The life path of an entrepreneur is never clear. The compelling need to grow is constantly at war with the tranquility that results from a well run operation. The entrepreneur will achieve success with one business operation, or business model and think “One was great, so two would be twice as great”.
That lure for growth is so powerful. Growth is recognized and rewarded. Inc. Magazine celebrates the Inc. 500 | 5000 Fastest Growing Companies. Many other business media outlets recognize the importance of growth.
I have suffered from this growth affliction. My entrepreneurship history includes two massive failures, each involving seven figures in losses. The result of these losses was a leap in emotional intelligence.
Growth is good: sustaining success is great!
There is a movement to provide media and academic exposure to companies who choose to not focus on just revenue growth, but to instead focus on the societal values of facilitating employee growth, supporting the organization’s local communities while generating profits. Those companies are small giants – as described in Bo Burlingham’s book, Small Giants.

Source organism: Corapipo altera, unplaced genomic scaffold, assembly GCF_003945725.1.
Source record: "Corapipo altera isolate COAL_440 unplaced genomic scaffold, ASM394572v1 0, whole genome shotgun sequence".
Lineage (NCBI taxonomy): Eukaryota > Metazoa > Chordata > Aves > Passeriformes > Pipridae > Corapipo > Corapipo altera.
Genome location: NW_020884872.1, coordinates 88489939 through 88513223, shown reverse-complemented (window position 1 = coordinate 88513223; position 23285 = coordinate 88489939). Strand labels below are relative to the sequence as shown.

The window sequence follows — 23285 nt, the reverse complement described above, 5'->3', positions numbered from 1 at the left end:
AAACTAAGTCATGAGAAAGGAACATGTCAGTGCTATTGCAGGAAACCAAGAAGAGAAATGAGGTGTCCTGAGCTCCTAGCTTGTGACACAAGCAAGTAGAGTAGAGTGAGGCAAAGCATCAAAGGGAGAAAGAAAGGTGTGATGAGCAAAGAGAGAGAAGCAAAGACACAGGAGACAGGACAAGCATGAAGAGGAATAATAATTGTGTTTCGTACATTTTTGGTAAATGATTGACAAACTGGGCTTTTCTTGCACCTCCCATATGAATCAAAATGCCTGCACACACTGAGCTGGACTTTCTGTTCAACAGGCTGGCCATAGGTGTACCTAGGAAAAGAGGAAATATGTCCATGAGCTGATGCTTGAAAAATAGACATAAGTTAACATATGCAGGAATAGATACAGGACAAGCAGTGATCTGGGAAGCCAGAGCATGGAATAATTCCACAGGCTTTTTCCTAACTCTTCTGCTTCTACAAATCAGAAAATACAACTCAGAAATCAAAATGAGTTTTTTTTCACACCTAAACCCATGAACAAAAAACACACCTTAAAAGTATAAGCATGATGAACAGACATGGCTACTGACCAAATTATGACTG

There is a group of these great companies that belong to the Small Giants Community, www.smallgiants.org. Bo Burlingham and Paul Spiegelman of Beryl Corporation are the driving force behind this community.
Our family of companies, Tasty Catering, That’s Caring and nuphorIQ belong to the Small Giants Community. The community is global as well as local. One member of the Small Giants Community from the Chicago Metro area is Nick Sarillo, owner of Nick’s Pizza and Pub. He has locations in Crystal Lake and Elgin. Nick’s approach to his staff and his community matches his intense desire to produce an excellent product.
The recent downturn in the economy coupled with road construction in front of his Elgin location has crippled his operation, but not his spirit.
Please read the following note that was sent to Nick’s Pizza & Pub’s guest list. This communication should be part of every university’s entrepreneur course work. I salute Nick Sarillo for being an exceptional business leader and will do what I can to assist him in his struggle to survive.
Remember business owners like Nick who are in your community when it is time to spend your disposable income, they make your community better. Give your support and recognition to the business owners that teach morals, ethics and the gratification of a great work ethic to entry level teenagers. There are many parents who have told me how glad their children started at Nick’s.
I am proud to know Nick and to learn from Nick.